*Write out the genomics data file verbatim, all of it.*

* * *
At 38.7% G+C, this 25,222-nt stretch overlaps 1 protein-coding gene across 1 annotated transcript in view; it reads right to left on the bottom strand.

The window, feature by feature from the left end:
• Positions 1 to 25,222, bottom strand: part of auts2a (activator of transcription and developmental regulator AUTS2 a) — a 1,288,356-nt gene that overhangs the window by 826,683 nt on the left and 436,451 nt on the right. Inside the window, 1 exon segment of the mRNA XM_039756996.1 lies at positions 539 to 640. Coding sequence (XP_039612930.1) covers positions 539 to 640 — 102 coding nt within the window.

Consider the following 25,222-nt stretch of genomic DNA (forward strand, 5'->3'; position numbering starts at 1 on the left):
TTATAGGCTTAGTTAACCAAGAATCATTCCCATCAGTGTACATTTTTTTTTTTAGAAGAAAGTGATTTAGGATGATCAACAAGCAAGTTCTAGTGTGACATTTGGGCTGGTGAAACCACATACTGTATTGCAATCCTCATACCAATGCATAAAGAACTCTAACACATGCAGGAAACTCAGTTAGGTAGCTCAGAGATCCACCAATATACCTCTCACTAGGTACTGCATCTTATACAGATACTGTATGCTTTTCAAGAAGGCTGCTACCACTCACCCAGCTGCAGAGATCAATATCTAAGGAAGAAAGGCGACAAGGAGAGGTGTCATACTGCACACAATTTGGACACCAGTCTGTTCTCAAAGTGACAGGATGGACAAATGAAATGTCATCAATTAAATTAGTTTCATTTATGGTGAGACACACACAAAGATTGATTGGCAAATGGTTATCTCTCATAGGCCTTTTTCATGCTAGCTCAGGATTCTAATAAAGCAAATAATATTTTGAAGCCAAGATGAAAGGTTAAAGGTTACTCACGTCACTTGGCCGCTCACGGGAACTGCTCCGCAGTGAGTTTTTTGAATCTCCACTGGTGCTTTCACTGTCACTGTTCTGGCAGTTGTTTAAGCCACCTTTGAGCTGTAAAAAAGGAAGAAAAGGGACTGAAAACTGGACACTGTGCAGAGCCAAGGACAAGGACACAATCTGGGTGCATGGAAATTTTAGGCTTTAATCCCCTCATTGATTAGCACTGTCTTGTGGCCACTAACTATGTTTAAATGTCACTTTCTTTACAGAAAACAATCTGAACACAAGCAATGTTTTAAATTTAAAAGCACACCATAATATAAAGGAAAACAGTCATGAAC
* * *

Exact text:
At 38.7% G+C, this 25,222-nt stretch overlaps 1 protein-coding gene across 1 annotated transcript in view; it reads right to left on the bottom strand.

The window, feature by feature from the left end:
• Positions 1 to 25,222, bottom strand: part of auts2a (activator of transcription and developmental regulator AUTS2 a) — a 1,288,356-nt gene that overhangs the window by 826,683 nt on the left and 436,451 nt on the right. Inside the window, 1 exon segment of the mRNA XM_039756996.1 lies at positions 539 to 640. Coding sequence (XP_039612930.1) covers positions 539 to 640 — 102 coding nt within the window.

Consider the following 25,222-nt stretch of genomic DNA (forward strand, 5'->3'; position numbering starts at 1 on the left):
TTATAGGCTTAGTTAACCAAGAATCATTCCCATCAGTGTACATTTTTTTTTTTAGAAGAAAGTGATTTAGGATGATCAACAAGCAAGTTCTAGTGTGACATTTGGGCTGGTGAAACCACATACTGTATTGCAATCCTCATACCAATGCATAAAGAACTCTAACACATGCAGGAAACTCAGTTAGGTAGCTCAGAGATCCACCAATATACCTCTCACTAGGTACTGCATCTTATACAGATACTGTATGCTTTTCAAGAAGGCTGCTACCACTCACCCAGCTGCAGAGATCAATATCTAAGGAAGAAAGGCGACAAGGAGAGGTGTCATACTGCACACAATTTGGACACCAGTCTGTTCTCAAAGTGACAGGATGGACAAATGAAATGTCATCAATTAAATTAGTTTCATTTATGGTGAGACACACACAAAGATTGATTGGCAAATGGTTATCTCTCATAGGCCTTTTTCATGCTAGCTCAGGATTCTAATAAAGCAAATAATATTTTGAAGCCAAGATGAAAGGTTAAAGGTTACTCACGTCACTTGGCCGCTCACGGGAACTGCTCCGCAGTGAGTTTTTTGAATCTCCACTGGTGCTTTCACTGTCACTGTTCTGGCAGTTGTTTAAGCCACCTTTGAGCTGTAAAAAAGGAAGAAAAGGGACTGAAAACTGGACACTGTGCAGAGCCAAGGACAAGGACACAATCTGGGTGCATGGAAATTTTAGGCTTTAATCCCCTCATTGATTAGCACTGTCTTGTGGCCACTAACTATGTTTAAATGTCACTTTCTTTACAGAAAACAATCTGAACACAAGCAATGTTTTAAATTTAAAAGCACACCATAATATAAAGGAAAACAGTCATGAAC